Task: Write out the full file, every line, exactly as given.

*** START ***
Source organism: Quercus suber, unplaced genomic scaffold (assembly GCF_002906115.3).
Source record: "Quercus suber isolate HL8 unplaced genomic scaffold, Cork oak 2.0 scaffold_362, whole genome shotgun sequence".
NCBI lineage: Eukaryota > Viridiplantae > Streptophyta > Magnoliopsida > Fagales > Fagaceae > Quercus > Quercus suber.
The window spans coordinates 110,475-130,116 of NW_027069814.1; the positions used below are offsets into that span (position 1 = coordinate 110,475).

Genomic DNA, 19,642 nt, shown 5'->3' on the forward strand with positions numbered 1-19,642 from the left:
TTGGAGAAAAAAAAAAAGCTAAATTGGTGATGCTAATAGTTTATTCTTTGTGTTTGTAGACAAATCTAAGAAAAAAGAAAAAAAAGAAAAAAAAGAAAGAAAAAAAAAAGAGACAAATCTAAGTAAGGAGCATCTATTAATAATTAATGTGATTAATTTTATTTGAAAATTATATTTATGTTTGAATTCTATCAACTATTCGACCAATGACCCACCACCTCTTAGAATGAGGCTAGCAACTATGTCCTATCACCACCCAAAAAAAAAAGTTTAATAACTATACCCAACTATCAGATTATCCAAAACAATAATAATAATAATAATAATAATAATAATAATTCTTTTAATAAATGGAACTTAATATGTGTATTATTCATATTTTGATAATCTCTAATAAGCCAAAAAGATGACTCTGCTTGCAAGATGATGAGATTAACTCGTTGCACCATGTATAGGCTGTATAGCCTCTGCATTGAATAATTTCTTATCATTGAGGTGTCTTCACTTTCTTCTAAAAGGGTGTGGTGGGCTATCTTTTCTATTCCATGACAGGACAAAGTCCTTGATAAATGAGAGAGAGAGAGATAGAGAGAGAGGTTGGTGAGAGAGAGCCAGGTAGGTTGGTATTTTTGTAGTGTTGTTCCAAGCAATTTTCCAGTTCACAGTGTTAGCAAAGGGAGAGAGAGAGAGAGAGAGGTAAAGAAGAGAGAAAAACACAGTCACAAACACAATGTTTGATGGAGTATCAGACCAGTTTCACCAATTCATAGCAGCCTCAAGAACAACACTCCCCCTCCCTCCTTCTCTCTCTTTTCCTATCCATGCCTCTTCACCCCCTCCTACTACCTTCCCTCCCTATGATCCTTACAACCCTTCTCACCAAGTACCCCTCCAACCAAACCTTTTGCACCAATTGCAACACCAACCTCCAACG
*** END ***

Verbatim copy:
Source organism: Quercus suber, unplaced genomic scaffold (assembly GCF_002906115.3).
Source record: "Quercus suber isolate HL8 unplaced genomic scaffold, Cork oak 2.0 scaffold_362, whole genome shotgun sequence".
NCBI lineage: Eukaryota > Viridiplantae > Streptophyta > Magnoliopsida > Fagales > Fagaceae > Quercus > Quercus suber.
The window spans coordinates 110,475-130,116 of NW_027069814.1; the positions used below are offsets into that span (position 1 = coordinate 110,475).

Genomic DNA, 19,642 nt, shown 5'->3' on the forward strand with positions numbered 1-19,642 from the left:
TTGGAGAAAAAAAAAAAGCTAAATTGGTGATGCTAATAGTTTATTCTTTGTGTTTGTAGACAAATCTAAGAAAAAAGAAAAAAAAGAAAAAAAAGAAAGAAAAAAAAAAGAGACAAATCTAAGTAAGGAGCATCTATTAATAATTAATGTGATTAATTTTATTTGAAAATTATATTTATGTTTGAATTCTATCAACTATTCGACCAATGACCCACCACCTCTTAGAATGAGGCTAGCAACTATGTCCTATCACCACCCAAAAAAAAAAGTTTAATAACTATACCCAACTATCAGATTATCCAAAACAATAATAATAATAATAATAATAATAATAATAATTCTTTTAATAAATGGAACTTAATATGTGTATTATTCATATTTTGATAATCTCTAATAAGCCAAAAAGATGACTCTGCTTGCAAGATGATGAGATTAACTCGTTGCACCATGTATAGGCTGTATAGCCTCTGCATTGAATAATTTCTTATCATTGAGGTGTCTTCACTTTCTTCTAAAAGGGTGTGGTGGGCTATCTTTTCTATTCCATGACAGGACAAAGTCCTTGATAAATGAGAGAGAGAGAGATAGAGAGAGAGGTTGGTGAGAGAGAGCCAGGTAGGTTGGTATTTTTGTAGTGTTGTTCCAAGCAATTTTCCAGTTCACAGTGTTAGCAAAGGGAGAGAGAGAGAGAGAGAGGTAAAGAAGAGAGAAAAACACAGTCACAAACACAATGTTTGATGGAGTATCAGACCAGTTTCACCAATTCATAGCAGCCTCAAGAACAACACTCCCCCTCCCTCCTTCTCTCTCTTTTCCTATCCATGCCTCTTCACCCCCTCCTACTACCTTCCCTCCCTATGATCCTTACAACCCTTCTCACCAAGTACCCCTCCAACCAAACCTTTTGCACCAATTGCAACACCAACCTCCAACG